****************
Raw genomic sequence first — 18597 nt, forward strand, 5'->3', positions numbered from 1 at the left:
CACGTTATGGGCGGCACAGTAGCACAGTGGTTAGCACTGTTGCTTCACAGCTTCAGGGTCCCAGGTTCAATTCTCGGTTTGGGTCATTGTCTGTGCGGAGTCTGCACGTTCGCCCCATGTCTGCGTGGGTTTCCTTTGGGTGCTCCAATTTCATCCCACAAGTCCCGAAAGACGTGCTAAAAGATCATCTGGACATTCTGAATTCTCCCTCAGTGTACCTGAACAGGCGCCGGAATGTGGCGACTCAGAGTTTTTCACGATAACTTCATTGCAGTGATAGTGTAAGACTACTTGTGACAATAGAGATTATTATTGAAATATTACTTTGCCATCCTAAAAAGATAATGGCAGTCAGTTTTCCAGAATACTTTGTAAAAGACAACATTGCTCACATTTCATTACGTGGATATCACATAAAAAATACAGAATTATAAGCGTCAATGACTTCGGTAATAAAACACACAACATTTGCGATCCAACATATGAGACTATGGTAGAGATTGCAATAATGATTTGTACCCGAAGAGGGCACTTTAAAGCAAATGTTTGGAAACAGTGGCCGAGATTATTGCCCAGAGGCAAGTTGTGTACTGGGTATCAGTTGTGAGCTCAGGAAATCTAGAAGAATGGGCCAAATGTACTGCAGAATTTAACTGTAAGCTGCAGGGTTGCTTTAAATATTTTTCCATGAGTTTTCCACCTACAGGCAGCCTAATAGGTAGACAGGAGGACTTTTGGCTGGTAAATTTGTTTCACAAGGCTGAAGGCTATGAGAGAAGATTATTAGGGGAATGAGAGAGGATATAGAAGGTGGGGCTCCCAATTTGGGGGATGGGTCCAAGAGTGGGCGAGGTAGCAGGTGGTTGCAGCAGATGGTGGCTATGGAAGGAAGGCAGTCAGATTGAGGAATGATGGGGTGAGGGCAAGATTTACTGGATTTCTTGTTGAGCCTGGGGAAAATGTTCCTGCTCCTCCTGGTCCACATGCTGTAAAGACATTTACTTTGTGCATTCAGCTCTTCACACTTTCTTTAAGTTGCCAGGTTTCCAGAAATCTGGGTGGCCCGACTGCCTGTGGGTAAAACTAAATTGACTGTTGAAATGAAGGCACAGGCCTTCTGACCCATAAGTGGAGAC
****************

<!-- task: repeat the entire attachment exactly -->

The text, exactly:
Raw genomic sequence first — 18597 nt, forward strand, 5'->3', positions numbered from 1 at the left:
CACGTTATGGGCGGCACAGTAGCACAGTGGTTAGCACTGTTGCTTCACAGCTTCAGGGTCCCAGGTTCAATTCTCGGTTTGGGTCATTGTCTGTGCGGAGTCTGCACGTTCGCCCCATGTCTGCGTGGGTTTCCTTTGGGTGCTCCAATTTCATCCCACAAGTCCCGAAAGACGTGCTAAAAGATCATCTGGACATTCTGAATTCTCCCTCAGTGTACCTGAACAGGCGCCGGAATGTGGCGACTCAGAGTTTTTCACGATAACTTCATTGCAGTGATAGTGTAAGACTACTTGTGACAATAGAGATTATTATTGAAATATTACTTTGCCATCCTAAAAAGATAATGGCAGTCAGTTTTCCAGAATACTTTGTAAAAGACAACATTGCTCACATTTCATTACGTGGATATCACATAAAAAATACAGAATTATAAGCGTCAATGACTTCGGTAATAAAACACACAACATTTGCGATCCAACATATGAGACTATGGTAGAGATTGCAATAATGATTTGTACCCGAAGAGGGCACTTTAAAGCAAATGTTTGGAAACAGTGGCCGAGATTATTGCCCAGAGGCAAGTTGTGTACTGGGTATCAGTTGTGAGCTCAGGAAATCTAGAAGAATGGGCCAAATGTACTGCAGAATTTAACTGTAAGCTGCAGGGTTGCTTTAAATATTTTTCCATGAGTTTTCCACCTACAGGCAGCCTAATAGGTAGACAGGAGGACTTTTGGCTGGTAAATTTGTTTCACAAGGCTGAAGGCTATGAGAGAAGATTATTAGGGGAATGAGAGAGGATATAGAAGGTGGGGCTCCCAATTTGGGGGATGGGTCCAAGAGTGGGCGAGGTAGCAGGTGGTTGCAGCAGATGGTGGCTATGGAAGGAAGGCAGTCAGATTGAGGAATGATGGGGTGAGGGCAAGATTTACTGGATTTCTTGTTGAGCCTGGGGAAAATGTTCCTGCTCCTCCTGGTCCACATGCTGTAAAGACATTTACTTTGTGCATTCAGCTCTTCACACTTTCTTTAAGTTGCCAGGTTTCCAGAAATCTGGGTGGCCCGACTGCCTGTGGGTAAAACTAAATTGACTGTTGAAATGAAGGCACAGGCCTTCTGACCCATAAGTGGAGAC